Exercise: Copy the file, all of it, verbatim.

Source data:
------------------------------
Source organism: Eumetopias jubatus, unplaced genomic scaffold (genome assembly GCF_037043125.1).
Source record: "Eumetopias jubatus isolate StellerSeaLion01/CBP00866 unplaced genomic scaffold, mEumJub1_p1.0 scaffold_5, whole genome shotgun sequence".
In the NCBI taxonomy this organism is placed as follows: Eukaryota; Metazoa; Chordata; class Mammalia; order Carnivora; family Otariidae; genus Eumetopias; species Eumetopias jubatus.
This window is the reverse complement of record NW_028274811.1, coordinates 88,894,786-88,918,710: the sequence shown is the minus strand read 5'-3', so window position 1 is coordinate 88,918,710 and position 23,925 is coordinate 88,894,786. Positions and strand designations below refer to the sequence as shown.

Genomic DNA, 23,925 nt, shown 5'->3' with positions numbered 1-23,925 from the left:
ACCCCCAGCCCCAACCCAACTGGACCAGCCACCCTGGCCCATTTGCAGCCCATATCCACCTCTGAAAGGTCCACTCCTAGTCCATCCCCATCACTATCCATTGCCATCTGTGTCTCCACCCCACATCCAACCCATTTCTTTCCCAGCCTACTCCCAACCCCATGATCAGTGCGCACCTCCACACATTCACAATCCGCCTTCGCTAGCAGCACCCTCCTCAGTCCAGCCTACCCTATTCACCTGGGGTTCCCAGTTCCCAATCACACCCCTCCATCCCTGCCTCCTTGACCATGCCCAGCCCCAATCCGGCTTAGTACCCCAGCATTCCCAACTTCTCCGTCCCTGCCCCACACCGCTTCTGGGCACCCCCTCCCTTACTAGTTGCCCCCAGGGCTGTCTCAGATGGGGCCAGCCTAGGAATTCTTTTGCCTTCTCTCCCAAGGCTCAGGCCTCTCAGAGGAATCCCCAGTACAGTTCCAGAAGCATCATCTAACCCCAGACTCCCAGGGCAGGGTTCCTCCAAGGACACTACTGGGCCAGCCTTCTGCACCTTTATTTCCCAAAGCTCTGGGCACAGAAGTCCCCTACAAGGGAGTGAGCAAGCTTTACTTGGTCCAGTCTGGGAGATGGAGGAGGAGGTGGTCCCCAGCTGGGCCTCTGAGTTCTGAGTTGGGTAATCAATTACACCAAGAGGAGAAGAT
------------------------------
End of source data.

Source organism: Eumetopias jubatus, unplaced genomic scaffold (genome assembly GCF_037043125.1).
Source record: "Eumetopias jubatus isolate StellerSeaLion01/CBP00866 unplaced genomic scaffold, mEumJub1_p1.0 scaffold_5, whole genome shotgun sequence".
In the NCBI taxonomy this organism is placed as follows: Eukaryota; Metazoa; Chordata; class Mammalia; order Carnivora; family Otariidae; genus Eumetopias; species Eumetopias jubatus.
This window is the reverse complement of record NW_028274811.1, coordinates 88,894,786-88,918,710: the sequence shown is the minus strand read 5'-3', so window position 1 is coordinate 88,918,710 and position 23,925 is coordinate 88,894,786. Positions and strand designations below refer to the sequence as shown.

Genomic DNA, 23,925 nt, shown 5'->3' with positions numbered 1-23,925 from the left:
ACCCCCAGCCCCAACCCAACTGGACCAGCCACCCTGGCCCATTTGCAGCCCATATCCACCTCTGAAAGGTCCACTCCTAGTCCATCCCCATCACTATCCATTGCCATCTGTGTCTCCACCCCACATCCAACCCATTTCTTTCCCAGCCTACTCCCAACCCCATGATCAGTGCGCACCTCCACACATTCACAATCCGCCTTCGCTAGCAGCACCCTCCTCAGTCCAGCCTACCCTATTCACCTGGGGTTCCCAGTTCCCAATCACACCCCTCCATCCCTGCCTCCTTGACCATGCCCAGCCCCAATCCGGCTTAGTACCCCAGCATTCCCAACTTCTCCGTCCCTGCCCCACACCGCTTCTGGGCACCCCCTCCCTTACTAGTTGCCCCCAGGGCTGTCTCAGATGGGGCCAGCCTAGGAATTCTTTTGCCTTCTCTCCCAAGGCTCAGGCCTCTCAGAGGAATCCCCAGTACAGTTCCAGAAGCATCATCTAACCCCAGACTCCCAGGGCAGGGTTCCTCCAAGGACACTACTGGGCCAGCCTTCTGCACCTTTATTTCCCAAAGCTCTGGGCACAGAAGTCCCCTACAAGGGAGTGAGCAAGCTTTACTTGGTCCAGTCTGGGAGATGGAGGAGGAGGTGGTCCCCAGCTGGGCCTCTGAGTTCTGAGTTGGGTAATCAATTACACCAAGAGGAGAAGAT